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Auteur Pikitch, E.K.; Rountos, K.J.; Essington, T.E.; Santora, C.; Pauly, D.; Watson, R.; Sumaila, U.R.; Boersma, P.D.; Boyd, I.L.; Conover, D.O.; Cury, P.; Heppell, S.S.; Houde, E.D.; Mangel, M.; Plaganyi, E.; Sainsbury, K.; Steneck, R.S.; Geers, T.M.; Gownaris, N.; Munch, S.B.
Titre The global contribution of forage fish to marine fisheries and ecosystems Type Article scientifique
Année 2014 Publication Revue Abrégée Fish and Fisheries
Volume 15 Numéro 1 Pages 43-64
Mots-Clés ecosystem-based management; Ecosystem service; fish; fisheries value; forage; supportive values; trade-offs
Résumé Forage fish play a pivotal role in marine ecosystems and economies worldwide by sustaining many predators and fisheries directly and indirectly. We estimate global forage fish contributions to marine ecosystems through a synthesis of 72 published Ecopath models from around the world. Three distinct contributions of forage fish were examined: (i) the ecological support service of forage fish to predators in marine ecosystems, (ii) the total catch and value of forage fisheries and (iii) the support service of forage fish to the catch and value of other commercially targeted predators. Forage fish use and value varied and exhibited patterns across latitudes and ecosystem types. Forage fish supported many kinds of predators, including fish, seabirds, marine mammals and squid. Overall, forage fish contribute a total of about 16.9 billion USD to global fisheries values annually, i.e. 20% of the global ex-vessel catch values of all marine fisheries combined. While the global catch value of forage fisheries was 5.6 billion, fisheries supported by forage fish were more than twice as valuable (11.3 billion). These estimates provide important information for evaluating the trade-offs of various uses of forage fish across ecosystem types, latitudes and globally. We did not estimate a monetary value for supportive contributions of forage fish to recreational fisheries or to uses unrelated to fisheries, and thus the estimates of economic value reported herein understate the global value of forage fishes.
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ISSN 1467-2960 ISBN Médium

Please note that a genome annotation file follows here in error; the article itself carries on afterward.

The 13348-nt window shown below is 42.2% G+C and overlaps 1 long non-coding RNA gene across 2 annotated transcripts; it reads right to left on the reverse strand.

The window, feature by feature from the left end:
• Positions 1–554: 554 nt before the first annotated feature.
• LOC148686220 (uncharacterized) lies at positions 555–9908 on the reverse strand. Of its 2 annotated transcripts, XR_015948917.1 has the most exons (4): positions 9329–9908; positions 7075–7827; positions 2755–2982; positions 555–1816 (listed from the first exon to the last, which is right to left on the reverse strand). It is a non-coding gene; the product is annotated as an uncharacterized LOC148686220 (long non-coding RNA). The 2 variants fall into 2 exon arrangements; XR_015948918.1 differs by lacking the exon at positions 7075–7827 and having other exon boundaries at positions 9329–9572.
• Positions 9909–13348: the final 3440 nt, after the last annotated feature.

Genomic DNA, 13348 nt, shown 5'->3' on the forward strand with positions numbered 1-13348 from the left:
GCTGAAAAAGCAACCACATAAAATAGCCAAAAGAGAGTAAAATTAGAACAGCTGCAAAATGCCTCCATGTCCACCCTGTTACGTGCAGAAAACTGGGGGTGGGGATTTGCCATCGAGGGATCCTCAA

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Numéro d'Appel LL @ pixluser @ collection 332
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Auteur Putman, N.F.; Abreu-Grobois, F.A.; Broderick, A.C.; Ciofi, C.; Formia, A.; Godley, B.J.; Stroud, S.; Pelembe, T.; Verley, P.; Williams, N.
Titre Numerical dispersal simulations and genetics help explain the origin of hawksbill sea turtles in Ascension Island Type Article scientifique
Année 2014 Publication Revue Abrégée Journal of Experimental Marine Biology and Ecology
Volume 450 Numéro Special Issue Pages 98-108
Mots-Clés dispersal; mtDNA; ocean circulation model; Sea turtle
Résumé Long-distance dispersal and ontogenetic shifts in habitat use are characteristic of numerous marine species and have important ecological, evolutionary, and management implications. These processes, however, are often challenging to study due to the vast areas involved. We used genetic markers and simulations of physical transport within an ocean circulation model to gain understanding into the origin ofjuvenile hawksbill sea turtles (Eretmochelys imbricata) found at Ascension Island, a foraging ground that is thousands of kilometers from known nesting beaches. Regional origin of genetic markers suggests that turtles are from Western Atlantic (86%) and Eastern Atlantic (14%) rookeries. In contrast, numerical simulations of transport by ocean currents suggest that passive dispersal from the western sources would be negligible and instead would primarily be from the East, involving rookeries along Western Africa (i.e., Principe Island) and, potentially, from as far as the Indian Ocean (e.g., Mayotte and the Seychelles). Given that genetic analysis identified the presence of a haplotype endemic to Brazilian hawksbill rookeries at Ascension, we examined the possible role of swimming behavior by juvenile hawksbills from NE Brazil on their current-borne transport to Ascension Island by performing numerical experiments in which swimming behavior was simulated for virtual particles (simulated turtles). We found that oriented swimming substantially influenced the distribution of particles, greatly altering the proportion of particles dispersing into the North Atlantic and South Atlantic. Assigning location-dependent orientation behavior to particles allowed them to reach Ascension Island, remain in favorable temperatures, encounter productive foraging areas, and return to the vicinity of their natal site. The age at first arrival to Ascension (4.5-5.5 years) of these particles corresponded well to estimates of hawksbill age based on their size. Our findings suggest that ocean currents and swimming behavior play an important role in the oceanic ecology of sea turtles and other marine animals.